During my time living in Manhattan I took several classes at Gotham Writers’ Workshop to teach me the craft of writing my novel. I was very fortunate to meet and read many people’s books. One of them was by the actress Connie Shulman who plays Yoga Jones in ‘Orange is the New Black’. She is a hilarious writer and fingers-crossed we see her in print very soon.
Recently I found out that aside from being an actress, mother, writer, daughter, wife etc. in her spare time Connie has produced a documentary called ‘Looks Like Laury, Sounds Like Laury’. Connie has worked on this very personal subject for nine years. The film intimately chronicles the stages in a close friend’s journey after being diagnosed with frontotemporal dementia (FTD). Her friend, Laury Sacks, a 46-year old actress/playwright and mom, for no apparent reason starts losing her language, and shows signs of emotional and behavioral changes. This documentary shares Laury’s experience with FTD.
‘Looks Like Laury, Sounds Like Laury…’ premieres March 10th at 8pm on the WORLD CHANNEL (the attached flyer above should lead you to station in your area or follow the instructions below.) It is part of the PBS series called America ReFramed that broadcasts personal journeys of individuals who have a story of unusual interest…
I got the opportunity to ask Connie some questions about the film and its effects on her life:
J: How did the process of filming the documentary make you feel about your own health and state of mind?
C: Terrified, neurotic, anxious. I felt like I couldn’t remember anything…words constantly at the tip of my tongue and unreachable. As Laury deteriorated, my anxiety increased.
J: What did you learn from watching Laury deteriorate?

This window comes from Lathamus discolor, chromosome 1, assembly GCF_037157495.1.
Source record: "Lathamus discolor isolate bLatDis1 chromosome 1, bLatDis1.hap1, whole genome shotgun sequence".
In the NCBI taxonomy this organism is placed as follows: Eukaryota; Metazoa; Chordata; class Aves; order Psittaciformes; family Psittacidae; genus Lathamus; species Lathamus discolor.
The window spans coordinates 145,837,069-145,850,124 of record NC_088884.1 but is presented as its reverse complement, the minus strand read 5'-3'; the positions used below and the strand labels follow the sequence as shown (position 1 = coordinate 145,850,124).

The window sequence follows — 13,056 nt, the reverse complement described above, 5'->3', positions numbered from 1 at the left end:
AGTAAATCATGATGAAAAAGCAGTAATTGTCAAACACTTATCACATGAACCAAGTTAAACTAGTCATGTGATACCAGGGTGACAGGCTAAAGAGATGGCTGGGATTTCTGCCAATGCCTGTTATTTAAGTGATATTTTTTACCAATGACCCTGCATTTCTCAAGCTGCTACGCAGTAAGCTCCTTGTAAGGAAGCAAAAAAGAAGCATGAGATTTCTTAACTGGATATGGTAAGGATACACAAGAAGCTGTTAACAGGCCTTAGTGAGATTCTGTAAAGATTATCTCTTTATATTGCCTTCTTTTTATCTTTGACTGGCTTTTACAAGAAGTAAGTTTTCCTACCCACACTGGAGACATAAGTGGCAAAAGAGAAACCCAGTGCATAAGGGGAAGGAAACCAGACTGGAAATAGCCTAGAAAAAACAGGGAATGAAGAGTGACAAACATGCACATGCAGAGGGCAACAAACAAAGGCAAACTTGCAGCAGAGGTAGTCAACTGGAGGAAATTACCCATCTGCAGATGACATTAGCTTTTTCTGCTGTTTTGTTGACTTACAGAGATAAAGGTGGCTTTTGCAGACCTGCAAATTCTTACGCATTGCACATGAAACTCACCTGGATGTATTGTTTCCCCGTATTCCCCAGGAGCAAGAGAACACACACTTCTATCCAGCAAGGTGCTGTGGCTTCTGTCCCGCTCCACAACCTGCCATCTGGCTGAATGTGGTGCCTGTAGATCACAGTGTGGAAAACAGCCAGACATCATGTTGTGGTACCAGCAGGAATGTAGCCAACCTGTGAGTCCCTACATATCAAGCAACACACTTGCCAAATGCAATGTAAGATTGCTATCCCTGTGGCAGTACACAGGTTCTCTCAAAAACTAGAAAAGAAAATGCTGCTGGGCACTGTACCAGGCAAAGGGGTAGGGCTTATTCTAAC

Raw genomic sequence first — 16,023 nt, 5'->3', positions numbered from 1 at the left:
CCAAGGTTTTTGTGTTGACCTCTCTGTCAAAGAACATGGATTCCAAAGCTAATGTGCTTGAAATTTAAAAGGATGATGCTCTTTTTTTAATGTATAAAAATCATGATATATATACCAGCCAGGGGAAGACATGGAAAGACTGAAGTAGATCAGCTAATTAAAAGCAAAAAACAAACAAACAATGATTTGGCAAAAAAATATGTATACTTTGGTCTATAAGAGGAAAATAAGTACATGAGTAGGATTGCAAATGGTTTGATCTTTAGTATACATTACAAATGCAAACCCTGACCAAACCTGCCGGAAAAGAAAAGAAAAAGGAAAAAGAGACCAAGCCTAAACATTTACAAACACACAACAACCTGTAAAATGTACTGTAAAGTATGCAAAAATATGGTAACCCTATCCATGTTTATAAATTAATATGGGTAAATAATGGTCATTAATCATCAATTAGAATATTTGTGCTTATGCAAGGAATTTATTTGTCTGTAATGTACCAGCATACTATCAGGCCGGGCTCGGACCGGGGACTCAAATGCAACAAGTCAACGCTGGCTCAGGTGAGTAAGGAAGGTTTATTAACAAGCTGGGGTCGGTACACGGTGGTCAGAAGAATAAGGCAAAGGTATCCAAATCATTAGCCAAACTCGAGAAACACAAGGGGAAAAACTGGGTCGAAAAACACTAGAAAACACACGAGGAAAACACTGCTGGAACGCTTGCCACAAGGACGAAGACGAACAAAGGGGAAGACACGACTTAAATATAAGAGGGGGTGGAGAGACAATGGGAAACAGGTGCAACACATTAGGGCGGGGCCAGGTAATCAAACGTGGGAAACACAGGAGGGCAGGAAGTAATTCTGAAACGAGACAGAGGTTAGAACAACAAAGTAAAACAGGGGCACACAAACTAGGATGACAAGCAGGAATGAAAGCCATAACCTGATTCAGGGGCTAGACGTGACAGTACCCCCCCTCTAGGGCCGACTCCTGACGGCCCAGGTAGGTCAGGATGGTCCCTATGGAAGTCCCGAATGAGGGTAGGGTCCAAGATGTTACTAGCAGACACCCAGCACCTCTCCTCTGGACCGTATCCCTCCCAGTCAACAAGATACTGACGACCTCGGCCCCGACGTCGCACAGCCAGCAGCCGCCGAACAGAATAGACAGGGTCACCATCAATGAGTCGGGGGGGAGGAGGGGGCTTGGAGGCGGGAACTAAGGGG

C: I learned that the essence of a human being cannot be erased by dementia. The core of a person stands strong.
J: What was Laury’s best coping mechanism?
C: Being the diva in her own film. Making this film about Laury kept her engaged, stimulated and surrounded by friends. Keeping Laury as a participant in her own life!
J: What does FTD do to a family and children?
C: Brings them closer and makes them deeper human beings. Gives them an empathy…a deeper way of looking at the world. It also makes them (as children) embarrassed and self-sufficient. Embarrassed that their mother is acting so ridiculous and self-sufficient as she is not there to care for them.
J: Is there help out there? Where? There’s no cure so is it better not to know what your future holds seeing the disease is devastating and swift in it’s severity?
C: There is help for FTD as the disease becomes more widespread. There is a list of organizations that can be supportive of families going through this disease on our website: www.lookslikelaury.com No, there is no cure, but there are neurologists with great insight and hope.
J: Were there moments too difficult to reveal or even film? Is this a true portrayal of FTD or does it show it in a kinder light?
C: This is a very real portrait of a year in a woman’s life who is disappearing bit by bit. However, we were filmmakers and not her husband or caretaker so we did not see everything that went on in Laury’s day to day. Being with someone for a few hours a day, we can’t possibly know the depth of this disease and the toll it takes on a family. We had decided to stop filming when it became clear Laury was not aware – an old friend of hers told us Laury would not want half the story told but the whole story so we got the cameras rolling again and followed her to a living facility in Connecticut where she lived out the rest of her short life.
To find the channel go to the link: bit.ly/WC_localize
Just plug in your zip code. This will lead you to the channel/station in your area to watch my film. It can be streamed for the month by going to America ReFramed. Also go to our website for all the information and clips trailer/etc.